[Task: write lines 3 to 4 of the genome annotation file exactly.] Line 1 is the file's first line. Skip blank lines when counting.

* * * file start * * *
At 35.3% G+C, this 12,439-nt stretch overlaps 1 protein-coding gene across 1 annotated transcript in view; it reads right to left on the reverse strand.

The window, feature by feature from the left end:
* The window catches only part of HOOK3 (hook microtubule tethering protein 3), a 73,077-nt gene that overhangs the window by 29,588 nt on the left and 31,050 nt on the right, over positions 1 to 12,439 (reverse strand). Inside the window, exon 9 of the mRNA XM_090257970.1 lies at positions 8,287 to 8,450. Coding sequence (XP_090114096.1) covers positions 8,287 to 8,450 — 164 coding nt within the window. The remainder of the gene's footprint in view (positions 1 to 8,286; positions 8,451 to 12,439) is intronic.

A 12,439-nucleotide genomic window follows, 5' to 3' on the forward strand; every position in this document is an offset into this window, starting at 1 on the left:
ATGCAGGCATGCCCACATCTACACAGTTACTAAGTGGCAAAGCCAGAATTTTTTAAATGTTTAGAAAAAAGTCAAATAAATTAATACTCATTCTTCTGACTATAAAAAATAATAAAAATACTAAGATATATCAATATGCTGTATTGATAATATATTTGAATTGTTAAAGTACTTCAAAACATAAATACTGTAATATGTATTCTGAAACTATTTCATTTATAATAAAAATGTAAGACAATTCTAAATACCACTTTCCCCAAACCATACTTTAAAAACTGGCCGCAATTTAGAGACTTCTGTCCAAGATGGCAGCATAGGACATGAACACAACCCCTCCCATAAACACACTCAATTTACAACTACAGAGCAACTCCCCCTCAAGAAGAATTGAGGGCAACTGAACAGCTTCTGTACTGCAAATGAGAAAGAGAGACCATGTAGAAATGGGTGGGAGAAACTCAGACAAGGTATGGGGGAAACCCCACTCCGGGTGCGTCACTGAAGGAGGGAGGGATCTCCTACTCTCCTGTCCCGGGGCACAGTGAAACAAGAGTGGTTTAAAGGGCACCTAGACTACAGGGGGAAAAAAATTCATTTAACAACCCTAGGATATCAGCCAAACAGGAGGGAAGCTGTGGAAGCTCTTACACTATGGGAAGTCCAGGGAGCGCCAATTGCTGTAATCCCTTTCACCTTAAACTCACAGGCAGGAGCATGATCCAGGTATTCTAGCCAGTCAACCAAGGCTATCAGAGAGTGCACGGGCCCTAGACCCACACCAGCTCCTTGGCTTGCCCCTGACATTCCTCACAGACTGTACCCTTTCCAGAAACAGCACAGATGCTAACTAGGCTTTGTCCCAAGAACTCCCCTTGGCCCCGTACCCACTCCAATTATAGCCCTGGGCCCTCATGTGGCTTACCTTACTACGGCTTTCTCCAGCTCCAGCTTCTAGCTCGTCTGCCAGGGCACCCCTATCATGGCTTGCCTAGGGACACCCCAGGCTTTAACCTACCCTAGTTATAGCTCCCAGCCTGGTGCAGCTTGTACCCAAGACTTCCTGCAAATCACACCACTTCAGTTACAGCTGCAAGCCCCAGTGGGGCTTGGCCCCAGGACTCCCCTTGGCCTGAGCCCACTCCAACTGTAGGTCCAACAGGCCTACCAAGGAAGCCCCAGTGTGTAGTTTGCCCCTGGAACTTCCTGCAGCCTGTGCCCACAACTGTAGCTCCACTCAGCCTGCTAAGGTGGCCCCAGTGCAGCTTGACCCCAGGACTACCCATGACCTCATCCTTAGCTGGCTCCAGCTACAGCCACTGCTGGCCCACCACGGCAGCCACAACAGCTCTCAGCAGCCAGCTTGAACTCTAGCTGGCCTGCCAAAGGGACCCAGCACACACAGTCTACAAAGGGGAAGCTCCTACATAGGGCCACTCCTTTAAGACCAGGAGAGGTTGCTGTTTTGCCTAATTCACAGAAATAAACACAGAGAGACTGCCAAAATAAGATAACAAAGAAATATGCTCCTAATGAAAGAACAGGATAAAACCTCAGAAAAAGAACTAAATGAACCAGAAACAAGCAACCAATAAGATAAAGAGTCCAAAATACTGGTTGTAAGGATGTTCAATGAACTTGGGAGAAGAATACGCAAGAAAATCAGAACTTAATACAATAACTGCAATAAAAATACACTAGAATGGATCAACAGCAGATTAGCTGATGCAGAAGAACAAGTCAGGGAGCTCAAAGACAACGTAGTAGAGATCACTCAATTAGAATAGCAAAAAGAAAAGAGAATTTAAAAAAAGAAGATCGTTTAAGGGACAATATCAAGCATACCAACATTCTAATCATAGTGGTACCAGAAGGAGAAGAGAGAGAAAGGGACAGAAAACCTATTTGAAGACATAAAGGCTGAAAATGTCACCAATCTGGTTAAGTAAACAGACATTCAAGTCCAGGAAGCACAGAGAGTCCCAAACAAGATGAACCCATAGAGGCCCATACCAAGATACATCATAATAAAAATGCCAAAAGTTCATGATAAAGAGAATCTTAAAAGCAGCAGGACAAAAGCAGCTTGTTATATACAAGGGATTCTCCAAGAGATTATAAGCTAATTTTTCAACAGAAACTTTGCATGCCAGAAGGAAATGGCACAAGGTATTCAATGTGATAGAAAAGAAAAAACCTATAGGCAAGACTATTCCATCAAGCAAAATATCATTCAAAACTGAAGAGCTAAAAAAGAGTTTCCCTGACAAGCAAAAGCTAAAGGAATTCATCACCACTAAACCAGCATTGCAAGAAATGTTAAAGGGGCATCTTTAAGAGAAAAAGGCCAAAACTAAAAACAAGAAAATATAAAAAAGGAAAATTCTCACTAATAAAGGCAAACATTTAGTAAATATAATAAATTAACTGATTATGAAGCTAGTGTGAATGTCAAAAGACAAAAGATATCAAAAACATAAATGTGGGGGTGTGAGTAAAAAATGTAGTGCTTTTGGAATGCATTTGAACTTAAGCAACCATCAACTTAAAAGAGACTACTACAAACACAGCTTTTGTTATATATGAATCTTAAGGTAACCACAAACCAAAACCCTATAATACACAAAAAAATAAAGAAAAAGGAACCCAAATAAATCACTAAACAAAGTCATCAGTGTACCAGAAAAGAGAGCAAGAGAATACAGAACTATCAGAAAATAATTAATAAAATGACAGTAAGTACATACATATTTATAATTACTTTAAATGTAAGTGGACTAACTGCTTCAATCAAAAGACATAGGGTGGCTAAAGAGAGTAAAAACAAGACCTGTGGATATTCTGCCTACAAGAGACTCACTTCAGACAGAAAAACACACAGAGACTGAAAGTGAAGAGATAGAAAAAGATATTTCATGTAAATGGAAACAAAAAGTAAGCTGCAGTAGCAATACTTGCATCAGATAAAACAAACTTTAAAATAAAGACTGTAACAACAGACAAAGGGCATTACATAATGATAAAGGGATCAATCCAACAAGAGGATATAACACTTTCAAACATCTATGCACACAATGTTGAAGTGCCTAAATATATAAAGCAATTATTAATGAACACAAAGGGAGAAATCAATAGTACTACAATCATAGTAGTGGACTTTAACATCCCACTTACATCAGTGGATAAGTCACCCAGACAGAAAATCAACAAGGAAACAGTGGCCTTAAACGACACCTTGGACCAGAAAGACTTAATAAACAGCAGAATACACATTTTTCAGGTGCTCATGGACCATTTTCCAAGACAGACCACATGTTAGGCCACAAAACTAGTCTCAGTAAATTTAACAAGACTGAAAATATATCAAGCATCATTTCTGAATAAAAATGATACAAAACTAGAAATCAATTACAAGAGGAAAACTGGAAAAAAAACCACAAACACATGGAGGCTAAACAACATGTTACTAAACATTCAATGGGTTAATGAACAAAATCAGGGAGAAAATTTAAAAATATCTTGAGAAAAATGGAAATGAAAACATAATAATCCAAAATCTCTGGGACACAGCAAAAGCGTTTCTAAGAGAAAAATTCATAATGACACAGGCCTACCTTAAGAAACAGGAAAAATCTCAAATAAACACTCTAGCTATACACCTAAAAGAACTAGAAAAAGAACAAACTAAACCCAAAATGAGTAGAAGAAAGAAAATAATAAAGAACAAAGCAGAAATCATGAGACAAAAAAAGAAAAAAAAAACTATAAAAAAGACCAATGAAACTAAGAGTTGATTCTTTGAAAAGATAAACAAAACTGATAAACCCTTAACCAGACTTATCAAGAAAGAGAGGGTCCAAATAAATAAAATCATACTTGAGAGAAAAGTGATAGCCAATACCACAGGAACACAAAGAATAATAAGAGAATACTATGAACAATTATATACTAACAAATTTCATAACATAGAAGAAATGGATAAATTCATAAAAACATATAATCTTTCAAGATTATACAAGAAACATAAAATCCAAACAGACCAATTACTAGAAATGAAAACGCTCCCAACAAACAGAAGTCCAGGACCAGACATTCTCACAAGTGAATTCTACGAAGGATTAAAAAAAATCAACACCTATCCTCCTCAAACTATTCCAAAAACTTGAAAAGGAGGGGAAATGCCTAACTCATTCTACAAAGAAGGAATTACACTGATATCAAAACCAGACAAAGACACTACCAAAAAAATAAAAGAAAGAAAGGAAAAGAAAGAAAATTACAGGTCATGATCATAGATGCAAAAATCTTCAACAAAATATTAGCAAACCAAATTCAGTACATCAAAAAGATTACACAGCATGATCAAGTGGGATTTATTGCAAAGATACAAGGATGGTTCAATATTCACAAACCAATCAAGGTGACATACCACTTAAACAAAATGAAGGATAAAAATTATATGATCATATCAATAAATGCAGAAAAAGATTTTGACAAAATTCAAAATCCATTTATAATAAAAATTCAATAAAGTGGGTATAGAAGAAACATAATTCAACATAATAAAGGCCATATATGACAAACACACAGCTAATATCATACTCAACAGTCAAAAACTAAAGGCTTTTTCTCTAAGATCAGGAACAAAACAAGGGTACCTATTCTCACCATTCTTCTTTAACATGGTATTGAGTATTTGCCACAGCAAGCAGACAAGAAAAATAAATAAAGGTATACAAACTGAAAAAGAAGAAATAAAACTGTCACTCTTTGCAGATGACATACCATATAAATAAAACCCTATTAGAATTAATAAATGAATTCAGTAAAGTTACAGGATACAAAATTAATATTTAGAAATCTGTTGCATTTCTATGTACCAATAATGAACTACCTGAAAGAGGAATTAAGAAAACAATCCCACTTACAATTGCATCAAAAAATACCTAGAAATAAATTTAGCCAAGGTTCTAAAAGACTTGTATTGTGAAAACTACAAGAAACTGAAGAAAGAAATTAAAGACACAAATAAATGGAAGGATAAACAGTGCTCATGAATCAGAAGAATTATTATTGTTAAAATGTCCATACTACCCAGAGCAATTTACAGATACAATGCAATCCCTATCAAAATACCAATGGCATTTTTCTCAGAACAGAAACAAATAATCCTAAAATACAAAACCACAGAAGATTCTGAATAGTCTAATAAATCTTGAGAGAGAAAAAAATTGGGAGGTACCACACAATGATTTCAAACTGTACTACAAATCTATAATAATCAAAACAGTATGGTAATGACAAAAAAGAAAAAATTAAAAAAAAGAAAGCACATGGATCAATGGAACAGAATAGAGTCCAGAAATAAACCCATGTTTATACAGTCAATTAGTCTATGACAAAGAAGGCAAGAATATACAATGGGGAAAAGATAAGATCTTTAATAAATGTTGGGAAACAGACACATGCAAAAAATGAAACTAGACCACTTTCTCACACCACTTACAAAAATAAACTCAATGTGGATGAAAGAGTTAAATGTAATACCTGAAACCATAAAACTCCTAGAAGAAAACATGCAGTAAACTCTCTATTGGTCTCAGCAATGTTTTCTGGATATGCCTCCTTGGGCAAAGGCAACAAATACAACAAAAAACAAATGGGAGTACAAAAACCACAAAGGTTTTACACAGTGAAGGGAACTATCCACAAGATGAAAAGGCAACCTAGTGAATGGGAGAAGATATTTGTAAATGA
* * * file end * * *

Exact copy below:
* The window catches only part of HOOK3 (hook microtubule tethering protein 3), a 73,077-nt gene that overhangs the window by 29,588 nt on the left and 31,050 nt on the right, over positions 1 to 12,439 (reverse strand). Inside the window, exon 9 of the mRNA XM_090257970.1 lies at positions 8,287 to 8,450. Coding sequence (XP_090114096.1) covers positions 8,287 to 8,450 — 164 coding nt within the window. The remainder of the gene's footprint in view (positions 1 to 8,286; positions 8,451 to 12,439) is intronic.

A 12,439-nucleotide genomic window follows, 5' to 3' on the forward strand; every position in this document is an offset into this window, starting at 1 on the left: